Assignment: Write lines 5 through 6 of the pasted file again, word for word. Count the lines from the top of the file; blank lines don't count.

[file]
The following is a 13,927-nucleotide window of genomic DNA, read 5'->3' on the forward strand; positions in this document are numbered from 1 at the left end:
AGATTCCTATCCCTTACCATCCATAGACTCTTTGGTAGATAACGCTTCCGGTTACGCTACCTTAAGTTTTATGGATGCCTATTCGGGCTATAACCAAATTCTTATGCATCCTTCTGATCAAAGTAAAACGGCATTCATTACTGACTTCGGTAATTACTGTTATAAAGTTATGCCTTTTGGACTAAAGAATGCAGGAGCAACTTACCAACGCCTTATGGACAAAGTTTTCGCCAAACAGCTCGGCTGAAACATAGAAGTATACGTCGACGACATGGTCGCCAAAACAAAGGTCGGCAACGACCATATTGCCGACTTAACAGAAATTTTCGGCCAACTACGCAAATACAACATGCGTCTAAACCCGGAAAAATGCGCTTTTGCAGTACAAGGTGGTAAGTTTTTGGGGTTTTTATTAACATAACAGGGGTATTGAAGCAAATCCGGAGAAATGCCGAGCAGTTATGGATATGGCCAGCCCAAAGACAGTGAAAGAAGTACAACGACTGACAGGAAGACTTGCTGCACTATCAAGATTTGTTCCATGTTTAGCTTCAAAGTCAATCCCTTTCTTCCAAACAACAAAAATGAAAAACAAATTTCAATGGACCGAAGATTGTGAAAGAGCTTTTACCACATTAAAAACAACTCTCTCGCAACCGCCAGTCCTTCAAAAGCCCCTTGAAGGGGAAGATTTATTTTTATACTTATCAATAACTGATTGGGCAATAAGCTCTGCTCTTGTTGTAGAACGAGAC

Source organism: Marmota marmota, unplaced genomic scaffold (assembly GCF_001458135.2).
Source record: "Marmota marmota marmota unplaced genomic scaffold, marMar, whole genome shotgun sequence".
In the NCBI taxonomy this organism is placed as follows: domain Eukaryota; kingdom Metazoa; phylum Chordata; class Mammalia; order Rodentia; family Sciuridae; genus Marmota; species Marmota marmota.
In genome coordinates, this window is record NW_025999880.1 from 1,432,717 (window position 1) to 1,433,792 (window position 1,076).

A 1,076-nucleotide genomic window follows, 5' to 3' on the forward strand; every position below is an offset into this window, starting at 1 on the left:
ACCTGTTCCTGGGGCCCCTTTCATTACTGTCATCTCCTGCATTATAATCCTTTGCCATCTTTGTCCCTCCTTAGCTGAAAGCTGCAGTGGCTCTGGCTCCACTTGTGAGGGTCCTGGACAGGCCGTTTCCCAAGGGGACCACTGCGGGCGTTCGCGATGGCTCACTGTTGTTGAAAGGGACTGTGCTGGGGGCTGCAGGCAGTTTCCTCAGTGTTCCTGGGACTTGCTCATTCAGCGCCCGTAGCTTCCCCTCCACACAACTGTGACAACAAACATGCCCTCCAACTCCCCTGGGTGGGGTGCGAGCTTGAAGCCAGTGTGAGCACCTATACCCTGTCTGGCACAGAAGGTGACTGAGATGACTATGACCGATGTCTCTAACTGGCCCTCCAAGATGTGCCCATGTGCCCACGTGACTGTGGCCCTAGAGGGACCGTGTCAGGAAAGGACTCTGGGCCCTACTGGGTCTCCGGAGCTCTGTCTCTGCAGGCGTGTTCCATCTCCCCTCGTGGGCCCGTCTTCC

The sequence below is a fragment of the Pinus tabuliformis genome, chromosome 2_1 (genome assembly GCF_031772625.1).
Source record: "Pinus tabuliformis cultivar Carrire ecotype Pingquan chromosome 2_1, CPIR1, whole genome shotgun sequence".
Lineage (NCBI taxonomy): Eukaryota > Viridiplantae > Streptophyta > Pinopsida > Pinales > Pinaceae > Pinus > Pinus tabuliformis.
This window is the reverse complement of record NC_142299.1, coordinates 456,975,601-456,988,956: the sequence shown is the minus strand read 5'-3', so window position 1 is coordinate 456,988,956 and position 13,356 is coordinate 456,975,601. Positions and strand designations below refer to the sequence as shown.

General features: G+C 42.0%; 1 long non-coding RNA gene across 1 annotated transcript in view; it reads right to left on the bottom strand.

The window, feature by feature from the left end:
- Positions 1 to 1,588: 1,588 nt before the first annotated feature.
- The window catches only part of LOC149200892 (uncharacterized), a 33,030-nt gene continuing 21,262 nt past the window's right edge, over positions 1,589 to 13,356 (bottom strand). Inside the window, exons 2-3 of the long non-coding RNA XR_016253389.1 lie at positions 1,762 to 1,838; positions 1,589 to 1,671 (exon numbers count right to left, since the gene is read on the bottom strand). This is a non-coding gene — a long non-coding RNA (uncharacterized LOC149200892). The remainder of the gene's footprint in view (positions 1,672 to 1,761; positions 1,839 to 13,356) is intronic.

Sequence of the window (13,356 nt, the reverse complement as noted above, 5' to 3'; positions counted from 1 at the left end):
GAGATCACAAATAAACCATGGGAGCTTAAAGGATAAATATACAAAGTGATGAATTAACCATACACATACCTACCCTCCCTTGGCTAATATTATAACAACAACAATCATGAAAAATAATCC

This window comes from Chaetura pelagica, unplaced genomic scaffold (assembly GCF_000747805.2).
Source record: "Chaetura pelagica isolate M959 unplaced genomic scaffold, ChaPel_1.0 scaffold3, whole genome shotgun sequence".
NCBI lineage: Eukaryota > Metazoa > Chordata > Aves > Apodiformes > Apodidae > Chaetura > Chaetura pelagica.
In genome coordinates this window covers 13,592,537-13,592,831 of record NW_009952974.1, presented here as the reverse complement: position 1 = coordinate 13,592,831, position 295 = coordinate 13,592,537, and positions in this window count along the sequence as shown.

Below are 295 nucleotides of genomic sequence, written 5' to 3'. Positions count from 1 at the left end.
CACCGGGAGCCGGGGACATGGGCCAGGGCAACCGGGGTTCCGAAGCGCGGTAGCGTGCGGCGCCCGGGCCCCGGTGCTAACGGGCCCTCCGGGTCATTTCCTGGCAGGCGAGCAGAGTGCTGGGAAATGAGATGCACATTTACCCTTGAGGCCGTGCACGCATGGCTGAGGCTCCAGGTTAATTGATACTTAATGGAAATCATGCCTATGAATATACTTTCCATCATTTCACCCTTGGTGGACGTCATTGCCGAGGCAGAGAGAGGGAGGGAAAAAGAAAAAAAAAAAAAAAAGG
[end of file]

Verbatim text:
In the NCBI taxonomy this organism is placed as follows: domain Eukaryota; kingdom Metazoa; phylum Chordata; class Mammalia; order Rodentia; family Sciuridae; genus Marmota; species Marmota marmota.
In genome coordinates, this window is record NW_025999880.1 from 1,432,717 (window position 1) to 1,433,792 (window position 1,076).